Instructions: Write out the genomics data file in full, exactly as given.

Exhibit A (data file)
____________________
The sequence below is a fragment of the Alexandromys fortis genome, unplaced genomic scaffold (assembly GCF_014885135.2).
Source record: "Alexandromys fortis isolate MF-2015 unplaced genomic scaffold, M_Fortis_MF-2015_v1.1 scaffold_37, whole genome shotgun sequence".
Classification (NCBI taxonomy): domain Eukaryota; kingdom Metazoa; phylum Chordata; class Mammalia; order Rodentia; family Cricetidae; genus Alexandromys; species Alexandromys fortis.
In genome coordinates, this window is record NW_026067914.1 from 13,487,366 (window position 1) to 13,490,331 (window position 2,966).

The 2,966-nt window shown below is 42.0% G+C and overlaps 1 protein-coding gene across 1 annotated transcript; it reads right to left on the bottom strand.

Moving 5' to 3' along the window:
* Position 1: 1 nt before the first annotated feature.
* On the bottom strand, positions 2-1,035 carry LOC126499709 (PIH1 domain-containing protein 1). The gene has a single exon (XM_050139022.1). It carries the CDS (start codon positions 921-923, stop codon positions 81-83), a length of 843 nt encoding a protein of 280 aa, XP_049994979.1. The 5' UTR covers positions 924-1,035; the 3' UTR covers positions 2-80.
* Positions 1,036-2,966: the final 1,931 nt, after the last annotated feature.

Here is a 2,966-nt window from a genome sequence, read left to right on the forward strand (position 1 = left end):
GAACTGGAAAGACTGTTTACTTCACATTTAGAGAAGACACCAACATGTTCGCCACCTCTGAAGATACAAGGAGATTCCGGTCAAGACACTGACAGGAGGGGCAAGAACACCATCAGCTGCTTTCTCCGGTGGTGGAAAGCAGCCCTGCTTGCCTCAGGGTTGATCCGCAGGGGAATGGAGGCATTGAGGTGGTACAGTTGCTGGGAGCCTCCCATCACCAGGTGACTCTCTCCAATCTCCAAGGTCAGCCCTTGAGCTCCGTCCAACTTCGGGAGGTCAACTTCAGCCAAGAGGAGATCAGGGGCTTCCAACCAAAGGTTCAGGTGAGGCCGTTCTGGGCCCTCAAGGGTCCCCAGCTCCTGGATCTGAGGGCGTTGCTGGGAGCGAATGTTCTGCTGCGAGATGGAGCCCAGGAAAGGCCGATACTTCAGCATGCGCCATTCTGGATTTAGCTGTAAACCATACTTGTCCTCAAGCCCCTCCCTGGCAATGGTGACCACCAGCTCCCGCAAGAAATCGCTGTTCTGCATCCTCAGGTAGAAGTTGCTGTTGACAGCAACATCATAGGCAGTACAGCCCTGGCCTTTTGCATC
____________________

The sequence below is a fragment of the Alexandromys fortis genome, unplaced genomic scaffold (assembly GCF_014885135.2).
Source record: "Alexandromys fortis isolate MF-2015 unplaced genomic scaffold, M_Fortis_MF-2015_v1.1 scaffold_37, whole genome shotgun sequence".
Classification (NCBI taxonomy): domain Eukaryota; kingdom Metazoa; phylum Chordata; class Mammalia; order Rodentia; family Cricetidae; genus Alexandromys; species Alexandromys fortis.
In genome coordinates, this window is record NW_026067914.1 from 13,487,366 (window position 1) to 13,490,331 (window position 2,966).

The 2,966-nt window shown below is 42.0% G+C and overlaps 1 protein-coding gene across 1 annotated transcript; it reads right to left on the bottom strand.

Moving 5' to 3' along the window:
* Position 1: 1 nt before the first annotated feature.
* On the bottom strand, positions 2-1,035 carry LOC126499709 (PIH1 domain-containing protein 1). The gene has a single exon (XM_050139022.1). It carries the CDS (start codon positions 921-923, stop codon positions 81-83), a length of 843 nt encoding a protein of 280 aa, XP_049994979.1. The 5' UTR covers positions 924-1,035; the 3' UTR covers positions 2-80.
* Positions 1,036-2,966: the final 1,931 nt, after the last annotated feature.

Here is a 2,966-nt window from a genome sequence, read left to right on the forward strand (position 1 = left end):
GAACTGGAAAGACTGTTTACTTCACATTTAGAGAAGACACCAACATGTTCGCCACCTCTGAAGATACAAGGAGATTCCGGTCAAGACACTGACAGGAGGGGCAAGAACACCATCAGCTGCTTTCTCCGGTGGTGGAAAGCAGCCCTGCTTGCCTCAGGGTTGATCCGCAGGGGAATGGAGGCATTGAGGTGGTACAGTTGCTGGGAGCCTCCCATCACCAGGTGACTCTCTCCAATCTCCAAGGTCAGCCCTTGAGCTCCGTCCAACTTCGGGAGGTCAACTTCAGCCAAGAGGAGATCAGGGGCTTCCAACCAAAGGTTCAGGTGAGGCCGTTCTGGGCCCTCAAGGGTCCCCAGCTCCTGGATCTGAGGGCGTTGCTGGGAGCGAATGTTCTGCTGCGAGATGGAGCCCAGGAAAGGCCGATACTTCAGCATGCGCCATTCTGGATTTAGCTGTAAACCATACTTGTCCTCAAGCCCCTCCCTGGCAATGGTGACCACCAGCTCCCGCAAGAAATCGCTGTTCTGCATCCTCAGGTAGAAGTTGCTGTTGACAGCAACATCATAGGCAGTACAGCCCTGGCCTTTTGCATC